“People’s personalities, like buildings, have various facades, some pleasant to view, some not.” – Francois de la Rochefoucauld
Every association membership is different, but there seems to be one constant: there are always members who seem to take a non-positive view on issues that the board addresses within the association. Board members often cite this negativity as one of the most frustrating factors of serving on a board of directors.
Through our 30 plus years of association management experience, we have encountered many challenging people and challenging situations. We have experienced members who seem to be critical of every action that a board takes, and members who refuse to cooperate for the good of the association. Avoiding or hiding from these members might be possible, but it may not be a long term solution to challenging members. Being confrontational with challenging members may not be effective either.
We have found the following 8 points are helpful in dealing with challenging members:
Point 1: It goes without saying, but always be respectful of the member’s concern. No matter how benign or ridiculous the concern may or may not be, no one likes to be treated with disrespect. Generally, if you treat the member and their concern with respect, their treatment of you will be reciprocal.
Point 2: Seek counsel of others. It is imperative to speak with others who may have had experience dealing with the member or a particular situation. Your property manager and other board members can be a great resource. Former board members as well can be a great resource. Other parties may provide new perspectives that will aid in a solution.
Point 3: Communicate your position. Letting the member know your intentions will often diffuse the situation. Refusing to discuss the matter or putting them off may be like throwing gasoline on a fire. Before communicating your position the member may believe you are the one being difficult. Explaining a particular decision, and the reasoning behind the decision, may allow them to understand the situation.
Point 4: Try and comprehend the member’s intentions. This may seem like another obvious point, but you never know if the member has all the facts of the matter. For example, there are always some in a membership that believe the board is paid for being on the board. Or most often you will encounter members who feel they are not receiving anything at all for their dues. The member may not realize there are common expenses.
Point 5: The past is the past. If a member had an issue with a prior board, committee, etc., for whatever reason acknowledging what happened or what the member perceived happened may go a long way in smoothing the issue over. Many times a person will realize that harping on an issue with someone who had nothing to do with the issue will be a waste of time, especially if you acknowledge the issue.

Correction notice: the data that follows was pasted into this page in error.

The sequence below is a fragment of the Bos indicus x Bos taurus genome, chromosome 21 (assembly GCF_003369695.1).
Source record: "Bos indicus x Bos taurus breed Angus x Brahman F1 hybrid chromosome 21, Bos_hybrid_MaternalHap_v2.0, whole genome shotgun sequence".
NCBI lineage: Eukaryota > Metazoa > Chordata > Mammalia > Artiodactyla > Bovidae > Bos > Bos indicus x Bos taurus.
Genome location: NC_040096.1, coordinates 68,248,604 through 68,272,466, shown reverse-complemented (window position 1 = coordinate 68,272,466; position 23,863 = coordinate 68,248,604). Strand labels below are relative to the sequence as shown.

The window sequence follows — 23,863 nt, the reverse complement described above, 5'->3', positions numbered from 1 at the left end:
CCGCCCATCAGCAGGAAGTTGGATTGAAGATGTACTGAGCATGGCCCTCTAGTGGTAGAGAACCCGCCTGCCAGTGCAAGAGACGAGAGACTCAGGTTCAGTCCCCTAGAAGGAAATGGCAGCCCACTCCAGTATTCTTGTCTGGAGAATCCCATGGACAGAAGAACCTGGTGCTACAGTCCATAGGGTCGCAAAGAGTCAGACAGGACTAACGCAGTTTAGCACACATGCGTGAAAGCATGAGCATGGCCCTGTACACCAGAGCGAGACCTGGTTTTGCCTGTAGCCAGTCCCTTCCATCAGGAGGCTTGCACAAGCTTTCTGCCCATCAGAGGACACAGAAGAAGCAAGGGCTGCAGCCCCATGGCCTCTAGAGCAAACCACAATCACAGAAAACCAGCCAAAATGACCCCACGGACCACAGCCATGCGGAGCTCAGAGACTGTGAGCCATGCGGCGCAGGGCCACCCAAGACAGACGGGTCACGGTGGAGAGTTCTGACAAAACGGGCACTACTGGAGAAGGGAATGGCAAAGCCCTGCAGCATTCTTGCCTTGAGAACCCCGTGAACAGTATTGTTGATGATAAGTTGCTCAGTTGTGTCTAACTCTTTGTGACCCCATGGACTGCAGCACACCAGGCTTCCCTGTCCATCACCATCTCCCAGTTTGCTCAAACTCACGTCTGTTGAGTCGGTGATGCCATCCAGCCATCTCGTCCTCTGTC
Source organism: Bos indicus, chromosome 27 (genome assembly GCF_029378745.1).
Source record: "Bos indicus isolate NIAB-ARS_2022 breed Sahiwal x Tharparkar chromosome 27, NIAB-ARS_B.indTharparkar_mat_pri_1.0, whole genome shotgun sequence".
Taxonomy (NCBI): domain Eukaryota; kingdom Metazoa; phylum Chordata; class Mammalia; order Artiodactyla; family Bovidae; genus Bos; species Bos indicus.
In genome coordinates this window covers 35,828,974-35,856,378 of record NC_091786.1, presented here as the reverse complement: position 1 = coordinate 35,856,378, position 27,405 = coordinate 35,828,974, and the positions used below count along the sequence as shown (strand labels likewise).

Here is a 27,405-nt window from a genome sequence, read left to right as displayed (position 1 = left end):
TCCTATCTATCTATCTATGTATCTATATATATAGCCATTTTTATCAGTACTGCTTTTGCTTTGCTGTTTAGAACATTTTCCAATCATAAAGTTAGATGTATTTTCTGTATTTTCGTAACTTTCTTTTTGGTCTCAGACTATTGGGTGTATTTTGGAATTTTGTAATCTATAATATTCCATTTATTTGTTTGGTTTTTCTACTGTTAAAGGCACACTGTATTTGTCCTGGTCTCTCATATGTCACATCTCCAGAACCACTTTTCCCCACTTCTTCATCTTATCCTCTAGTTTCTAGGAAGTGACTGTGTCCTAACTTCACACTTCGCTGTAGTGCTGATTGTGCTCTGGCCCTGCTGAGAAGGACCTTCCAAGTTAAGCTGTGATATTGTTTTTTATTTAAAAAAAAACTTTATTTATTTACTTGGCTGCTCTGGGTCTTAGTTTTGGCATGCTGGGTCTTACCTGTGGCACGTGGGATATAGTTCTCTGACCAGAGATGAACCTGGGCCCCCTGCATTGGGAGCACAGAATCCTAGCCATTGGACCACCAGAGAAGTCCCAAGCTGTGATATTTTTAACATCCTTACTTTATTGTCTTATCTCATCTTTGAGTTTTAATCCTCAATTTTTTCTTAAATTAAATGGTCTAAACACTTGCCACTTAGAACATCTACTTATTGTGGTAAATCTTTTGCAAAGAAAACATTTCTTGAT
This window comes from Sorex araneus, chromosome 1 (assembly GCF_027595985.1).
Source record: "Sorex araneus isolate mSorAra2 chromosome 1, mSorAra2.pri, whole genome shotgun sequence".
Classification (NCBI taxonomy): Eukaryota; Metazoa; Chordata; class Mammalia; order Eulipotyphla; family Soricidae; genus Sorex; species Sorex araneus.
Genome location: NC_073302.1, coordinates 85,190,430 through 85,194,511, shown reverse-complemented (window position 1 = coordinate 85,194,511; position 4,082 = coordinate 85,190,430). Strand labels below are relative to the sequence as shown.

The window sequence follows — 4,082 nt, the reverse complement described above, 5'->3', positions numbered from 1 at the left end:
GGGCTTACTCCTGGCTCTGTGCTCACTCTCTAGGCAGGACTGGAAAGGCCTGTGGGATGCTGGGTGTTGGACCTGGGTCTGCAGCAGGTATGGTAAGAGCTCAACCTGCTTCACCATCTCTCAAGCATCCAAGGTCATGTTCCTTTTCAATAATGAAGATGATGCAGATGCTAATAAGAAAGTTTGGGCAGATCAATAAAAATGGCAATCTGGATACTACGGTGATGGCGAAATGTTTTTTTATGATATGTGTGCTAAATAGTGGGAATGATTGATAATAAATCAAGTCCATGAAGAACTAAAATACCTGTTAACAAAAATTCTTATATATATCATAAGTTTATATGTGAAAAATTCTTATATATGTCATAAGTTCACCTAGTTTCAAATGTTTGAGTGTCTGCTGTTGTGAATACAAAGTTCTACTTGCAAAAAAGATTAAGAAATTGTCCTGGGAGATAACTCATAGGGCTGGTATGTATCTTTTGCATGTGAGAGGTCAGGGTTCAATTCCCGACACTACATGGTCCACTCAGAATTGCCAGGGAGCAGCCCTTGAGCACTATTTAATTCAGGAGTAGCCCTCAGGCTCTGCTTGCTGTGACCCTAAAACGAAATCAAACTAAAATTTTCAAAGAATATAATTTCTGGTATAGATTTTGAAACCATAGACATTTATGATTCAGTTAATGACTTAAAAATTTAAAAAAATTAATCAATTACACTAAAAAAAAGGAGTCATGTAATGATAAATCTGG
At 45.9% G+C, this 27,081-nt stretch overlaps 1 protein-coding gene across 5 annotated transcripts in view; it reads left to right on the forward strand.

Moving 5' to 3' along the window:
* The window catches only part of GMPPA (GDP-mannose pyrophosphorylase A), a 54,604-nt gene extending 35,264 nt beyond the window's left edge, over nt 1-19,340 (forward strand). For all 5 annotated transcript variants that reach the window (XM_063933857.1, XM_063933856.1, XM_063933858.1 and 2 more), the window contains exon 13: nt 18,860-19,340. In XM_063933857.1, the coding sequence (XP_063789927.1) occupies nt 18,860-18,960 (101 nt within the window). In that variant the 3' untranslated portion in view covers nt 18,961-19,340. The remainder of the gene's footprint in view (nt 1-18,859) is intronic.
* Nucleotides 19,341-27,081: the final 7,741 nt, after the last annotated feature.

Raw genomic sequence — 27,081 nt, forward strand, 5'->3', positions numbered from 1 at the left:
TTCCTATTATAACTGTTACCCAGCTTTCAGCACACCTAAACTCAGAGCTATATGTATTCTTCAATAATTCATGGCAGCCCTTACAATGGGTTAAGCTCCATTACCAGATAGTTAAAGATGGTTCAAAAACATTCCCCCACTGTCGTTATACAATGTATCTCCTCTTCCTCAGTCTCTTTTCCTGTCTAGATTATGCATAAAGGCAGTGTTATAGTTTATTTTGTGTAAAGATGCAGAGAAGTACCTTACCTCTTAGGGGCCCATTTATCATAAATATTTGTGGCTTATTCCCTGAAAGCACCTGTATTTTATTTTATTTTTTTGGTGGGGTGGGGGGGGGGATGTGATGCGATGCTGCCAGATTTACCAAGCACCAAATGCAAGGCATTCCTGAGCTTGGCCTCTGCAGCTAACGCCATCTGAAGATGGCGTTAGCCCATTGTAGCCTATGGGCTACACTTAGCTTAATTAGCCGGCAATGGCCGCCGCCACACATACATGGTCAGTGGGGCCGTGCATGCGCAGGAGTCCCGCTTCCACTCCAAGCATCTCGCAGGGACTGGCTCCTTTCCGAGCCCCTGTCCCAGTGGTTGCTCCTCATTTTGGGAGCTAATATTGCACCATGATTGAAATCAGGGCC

Point 6: Remain calm at all times. This may seem like another obvious point and many times easier said than done however, losing control and flaring out at the member may lower you to a level you do not wish to be on. Also, a confrontational attitude is not conducive to establishing common ground. Anger generally is only effective in selective situations and a calm persona is most effective.
Remember, you may not just be communicating to that particular challenging member. By you being the reasonable board member, you may be setting an example to the majority of the membership. If you are seen as calm and in control you may not gain the challenging member’s approval or understanding however, others in the membership will generally deem you in a more favorable light.
Point 7: Escalate the matter to third parties. When you have exhausted all of the above in attempts to resolve the matter, rely on your property manager to address the member. This can come in as many forms as having your property manager chair the annual meeting or having your property manager communicate with the member. Many times fresh blood can defuse difficult situations. In extreme matters, and when legal matters come into play, the association’s attorney can be brought in to assist in clarifying legal issues.
Point 8: Last Resort. If you have exhausted all the avenues to resolve the matter and the member is still being difficult, as a last resort you may want to reiterate your position or the board’s position and tell the person you are no longer going to address the matter with them. After all, if you have worked in good faith to resolve the matter, what else can you do? There may be underlying reasons that are motivating the member to act this way and if the motivation is not apparent it may be impossible to resolve.